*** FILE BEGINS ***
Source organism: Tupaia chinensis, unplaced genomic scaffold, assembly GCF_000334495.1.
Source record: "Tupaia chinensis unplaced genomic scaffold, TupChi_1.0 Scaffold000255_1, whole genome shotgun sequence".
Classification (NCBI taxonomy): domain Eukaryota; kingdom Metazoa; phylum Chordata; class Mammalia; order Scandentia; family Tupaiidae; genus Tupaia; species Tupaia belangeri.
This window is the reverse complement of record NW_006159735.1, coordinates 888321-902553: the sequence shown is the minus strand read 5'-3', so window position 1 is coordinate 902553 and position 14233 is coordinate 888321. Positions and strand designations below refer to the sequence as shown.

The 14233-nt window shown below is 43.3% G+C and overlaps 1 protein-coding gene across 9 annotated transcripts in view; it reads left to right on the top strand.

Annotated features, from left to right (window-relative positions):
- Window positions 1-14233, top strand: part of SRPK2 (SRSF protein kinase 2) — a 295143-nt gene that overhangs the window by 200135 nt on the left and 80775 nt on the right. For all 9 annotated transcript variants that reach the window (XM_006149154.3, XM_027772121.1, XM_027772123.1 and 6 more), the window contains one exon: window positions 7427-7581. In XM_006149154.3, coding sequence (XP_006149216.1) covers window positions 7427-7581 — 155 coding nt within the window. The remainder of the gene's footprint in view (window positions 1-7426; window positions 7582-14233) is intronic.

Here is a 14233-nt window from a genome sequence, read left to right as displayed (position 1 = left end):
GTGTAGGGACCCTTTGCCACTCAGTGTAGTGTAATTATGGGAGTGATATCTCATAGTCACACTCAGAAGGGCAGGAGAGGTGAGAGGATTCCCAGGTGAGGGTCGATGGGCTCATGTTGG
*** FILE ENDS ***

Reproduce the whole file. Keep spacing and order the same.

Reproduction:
Source organism: Tupaia chinensis, unplaced genomic scaffold, assembly GCF_000334495.1.
Source record: "Tupaia chinensis unplaced genomic scaffold, TupChi_1.0 Scaffold000255_1, whole genome shotgun sequence".
Classification (NCBI taxonomy): domain Eukaryota; kingdom Metazoa; phylum Chordata; class Mammalia; order Scandentia; family Tupaiidae; genus Tupaia; species Tupaia belangeri.
This window is the reverse complement of record NW_006159735.1, coordinates 888321-902553: the sequence shown is the minus strand read 5'-3', so window position 1 is coordinate 902553 and position 14233 is coordinate 888321. Positions and strand designations below refer to the sequence as shown.

The 14233-nt window shown below is 43.3% G+C and overlaps 1 protein-coding gene across 9 annotated transcripts in view; it reads left to right on the top strand.

Annotated features, from left to right (window-relative positions):
- Window positions 1-14233, top strand: part of SRPK2 (SRSF protein kinase 2) — a 295143-nt gene that overhangs the window by 200135 nt on the left and 80775 nt on the right. For all 9 annotated transcript variants that reach the window (XM_006149154.3, XM_027772121.1, XM_027772123.1 and 6 more), the window contains one exon: window positions 7427-7581. In XM_006149154.3, coding sequence (XP_006149216.1) covers window positions 7427-7581 — 155 coding nt within the window. The remainder of the gene's footprint in view (window positions 1-7426; window positions 7582-14233) is intronic.

Here is a 14233-nt window from a genome sequence, read left to right as displayed (position 1 = left end):
GTGTAGGGACCCTTTGCCACTCAGTGTAGTGTAATTATGGGAGTGATATCTCATAGTCACACTCAGAAGGGCAGGAGAGGTGAGAGGATTCCCAGGTGAGGGTCGATGGGCTCATGTTGG